I always ponder the process of learning a new piece and how I want to experience and re-experience a freshness that seems to come with my earliest exposure to the printed page.
As I set out my fingering, isolate lines or voices, in a Bach Three Part invention, for example, or even within the Adagio of Beethoven’s “Pathetique” with its choir of voices worth parceling out and singing individually, I want to preserve a sense of awe and inspiration that permeates each stage of learning.
That’s a big order.
For many piano students, regardless of age or playing level, the doldrums set in as they weather the challenges of reading new notes, fingering them, and having to practice consistently with focused concentration. The “newness” infatuation often vanishes after a few awkward, stumbling sight-reads.
Getting down to business, is just that for them–an officious task that steals time from video games and sports activities. Do I have to do it? they sing in chorus.
While we all have to come to grips with DETAILS on the music page, doing our housekeeping, counting out measures, we can still marvel at each step if we don’t separate what drew us to a masterwork from the journey to expand our consciousness about it.
Since I teach mostly adult students, those having returned to piano after years away from lessons, I suggest that they keep a journal of their personal awakenings as they start a new composition.
Mildred Portney Chase, author of Just Being At the Piano, did the same, even at her very advanced playing level. She poetically described the physical sensation of contacting the keys, and the suppleness of motions that drew a gorgeous singing tone from the piano.
“As I discovered a new awareness or as an insight came to me, I would make a brief notation. Before I began to keep a journal at the piano, awakenings would come over me, be forgotten, and then return again, sometimes years later. I finally brought a writing pad to the piano and whenever an idea took hold, I made a note. This helped me to remember the experience of a particular moment.”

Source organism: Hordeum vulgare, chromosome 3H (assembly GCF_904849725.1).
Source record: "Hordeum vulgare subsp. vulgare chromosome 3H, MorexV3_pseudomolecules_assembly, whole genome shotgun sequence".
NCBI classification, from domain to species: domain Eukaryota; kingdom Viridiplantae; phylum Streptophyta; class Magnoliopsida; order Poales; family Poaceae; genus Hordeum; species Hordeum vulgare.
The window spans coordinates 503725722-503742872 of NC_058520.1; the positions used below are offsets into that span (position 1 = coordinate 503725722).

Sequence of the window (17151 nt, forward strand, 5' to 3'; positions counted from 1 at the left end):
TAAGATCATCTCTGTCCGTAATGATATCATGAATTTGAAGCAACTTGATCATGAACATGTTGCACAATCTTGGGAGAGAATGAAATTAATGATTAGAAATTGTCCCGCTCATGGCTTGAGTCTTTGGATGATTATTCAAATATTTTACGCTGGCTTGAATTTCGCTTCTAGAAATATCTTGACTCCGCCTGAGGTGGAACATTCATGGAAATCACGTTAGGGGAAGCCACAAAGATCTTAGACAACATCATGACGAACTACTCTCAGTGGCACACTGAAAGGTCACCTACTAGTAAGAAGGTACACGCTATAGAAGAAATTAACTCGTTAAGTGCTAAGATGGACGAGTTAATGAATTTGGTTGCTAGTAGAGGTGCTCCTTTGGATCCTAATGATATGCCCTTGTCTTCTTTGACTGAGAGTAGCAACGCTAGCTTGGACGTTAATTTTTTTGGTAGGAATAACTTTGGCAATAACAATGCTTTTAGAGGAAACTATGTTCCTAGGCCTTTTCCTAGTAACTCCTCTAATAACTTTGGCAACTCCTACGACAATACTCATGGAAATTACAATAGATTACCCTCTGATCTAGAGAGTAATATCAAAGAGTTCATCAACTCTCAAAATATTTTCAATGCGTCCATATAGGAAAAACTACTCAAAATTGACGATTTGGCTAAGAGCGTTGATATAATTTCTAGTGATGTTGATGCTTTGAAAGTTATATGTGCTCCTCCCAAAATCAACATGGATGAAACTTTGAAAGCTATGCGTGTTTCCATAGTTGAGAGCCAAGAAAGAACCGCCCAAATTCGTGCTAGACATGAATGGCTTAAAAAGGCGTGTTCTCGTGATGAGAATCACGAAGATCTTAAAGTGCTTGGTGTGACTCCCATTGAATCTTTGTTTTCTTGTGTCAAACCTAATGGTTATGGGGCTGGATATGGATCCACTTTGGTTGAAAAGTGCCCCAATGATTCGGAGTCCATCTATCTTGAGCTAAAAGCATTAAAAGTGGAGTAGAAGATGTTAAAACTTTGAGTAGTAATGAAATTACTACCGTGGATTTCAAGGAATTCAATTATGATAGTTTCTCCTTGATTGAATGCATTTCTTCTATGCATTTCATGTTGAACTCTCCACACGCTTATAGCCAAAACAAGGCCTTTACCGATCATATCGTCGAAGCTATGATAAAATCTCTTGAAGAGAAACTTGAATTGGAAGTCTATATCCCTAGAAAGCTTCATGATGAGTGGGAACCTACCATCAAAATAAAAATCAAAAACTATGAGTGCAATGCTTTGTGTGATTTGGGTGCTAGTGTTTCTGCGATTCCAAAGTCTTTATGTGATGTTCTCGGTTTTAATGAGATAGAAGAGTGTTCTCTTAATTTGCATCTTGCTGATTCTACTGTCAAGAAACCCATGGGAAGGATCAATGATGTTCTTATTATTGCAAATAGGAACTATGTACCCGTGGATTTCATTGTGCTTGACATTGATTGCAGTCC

She stressed the importance of “developing a sensory awareness of the sound, touch, of what the entire body is experiencing, so that each tone may sing.”
Her words provided a compelling paradigm for learning, since they fleshed out a living, breathing, in the moment encounter with sound without value judgment:
“I am now able to reach a state of being at the piano from which I come away renewed and at peace with myself, having established a harmony of mind, heart, and body.”
More specifics applicable to practicing:
“Every skill acquired at the piano can easily involve kinesthetic pleasure. Even though the total act of playing is complex on an advanced level, it consists of many simple natural movements which are dovetailed. Portney Chase describes”release and responsiveness,” the elements of which “give us the freedom to pause in our playing without stopping, to provide accent in our playing that is strong but also tender, to express subtle fluctuations of mood.”
She emphasized practicing as “living in a constant state of discovery and increased awareness.”
The word “discovery,” has a child-like character since it rekindles our memories of nature’s first sunrises, sunsets, ocean tides, etc.
Why not apply this to the piano in our daily journeys of self-realization. (Not forgetting to breathe deep, natural breaths as we play)
A piece of music has a fresh landscape to explore and the explorer pianist should “feel” the pulse of discovery in every exposure.
Apropos, this is one of my favorites, “First Sorrow,” from Schumann’s Album for the Young, that I learned years ago, and recommended to an adult student. In reviewing it again, I wanted to feel its “newness” by following an inclination to “breathe” through phrases that had their own organic contour. The distance from my first learning encounter seemed to favor the sense of surprise I experienced when revisiting it.
Jeremy Denk, concert pianist, speaks wisely about capturing “freshness” in performance. He alludes to “having a continuous state of wonder about the music he’s playing.” (Please note his final words about “recording” and how to overcome the “decay” of notes with a surmounting soulful, singing expression) He seems to have an innate sense of playing in the moment, with an eternal reverence for his ongoing journey.